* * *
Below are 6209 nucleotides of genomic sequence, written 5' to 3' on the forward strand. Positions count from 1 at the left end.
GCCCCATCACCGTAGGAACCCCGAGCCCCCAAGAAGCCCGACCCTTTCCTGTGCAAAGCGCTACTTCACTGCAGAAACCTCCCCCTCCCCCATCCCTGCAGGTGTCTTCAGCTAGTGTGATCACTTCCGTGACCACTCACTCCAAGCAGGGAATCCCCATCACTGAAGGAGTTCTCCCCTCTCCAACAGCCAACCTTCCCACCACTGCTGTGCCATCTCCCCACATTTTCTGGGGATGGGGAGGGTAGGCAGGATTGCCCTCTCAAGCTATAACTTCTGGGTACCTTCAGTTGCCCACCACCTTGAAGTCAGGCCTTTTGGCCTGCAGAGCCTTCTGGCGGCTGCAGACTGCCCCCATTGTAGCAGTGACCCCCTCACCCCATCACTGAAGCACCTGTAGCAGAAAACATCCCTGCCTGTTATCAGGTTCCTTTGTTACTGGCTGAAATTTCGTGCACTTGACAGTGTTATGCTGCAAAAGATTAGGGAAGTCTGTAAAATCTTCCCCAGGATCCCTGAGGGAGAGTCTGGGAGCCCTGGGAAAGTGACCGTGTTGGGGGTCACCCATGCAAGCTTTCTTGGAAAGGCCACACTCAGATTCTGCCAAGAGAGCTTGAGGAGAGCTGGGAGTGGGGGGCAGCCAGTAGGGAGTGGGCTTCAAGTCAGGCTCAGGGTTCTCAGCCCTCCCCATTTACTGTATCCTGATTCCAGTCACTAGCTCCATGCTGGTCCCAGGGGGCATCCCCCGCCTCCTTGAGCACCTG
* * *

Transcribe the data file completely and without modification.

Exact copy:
Below are 6209 nucleotides of genomic sequence, written 5' to 3' on the forward strand. Positions count from 1 at the left end.
GCCCCATCACCGTAGGAACCCCGAGCCCCCAAGAAGCCCGACCCTTTCCTGTGCAAAGCGCTACTTCACTGCAGAAACCTCCCCCTCCCCCATCCCTGCAGGTGTCTTCAGCTAGTGTGATCACTTCCGTGACCACTCACTCCAAGCAGGGAATCCCCATCACTGAAGGAGTTCTCCCCTCTCCAACAGCCAACCTTCCCACCACTGCTGTGCCATCTCCCCACATTTTCTGGGGATGGGGAGGGTAGGCAGGATTGCCCTCTCAAGCTATAACTTCTGGGTACCTTCAGTTGCCCACCACCTTGAAGTCAGGCCTTTTGGCCTGCAGAGCCTTCTGGCGGCTGCAGACTGCCCCCATTGTAGCAGTGACCCCCTCACCCCATCACTGAAGCACCTGTAGCAGAAAACATCCCTGCCTGTTATCAGGTTCCTTTGTTACTGGCTGAAATTTCGTGCACTTGACAGTGTTATGCTGCAAAAGATTAGGGAAGTCTGTAAAATCTTCCCCAGGATCCCTGAGGGAGAGTCTGGGAGCCCTGGGAAAGTGACCGTGTTGGGGGTCACCCATGCAAGCTTTCTTGGAAAGGCCACACTCAGATTCTGCCAAGAGAGCTTGAGGAGAGCTGGGAGTGGGGGGCAGCCAGTAGGGAGTGGGCTTCAAGTCAGGCTCAGGGTTCTCAGCCCTCCCCATTTACTGTATCCTGATTCCAGTCACTAGCTCCATGCTGGTCCCAGGGGGCATCCCCCGCCTCCTTGAGCACCTG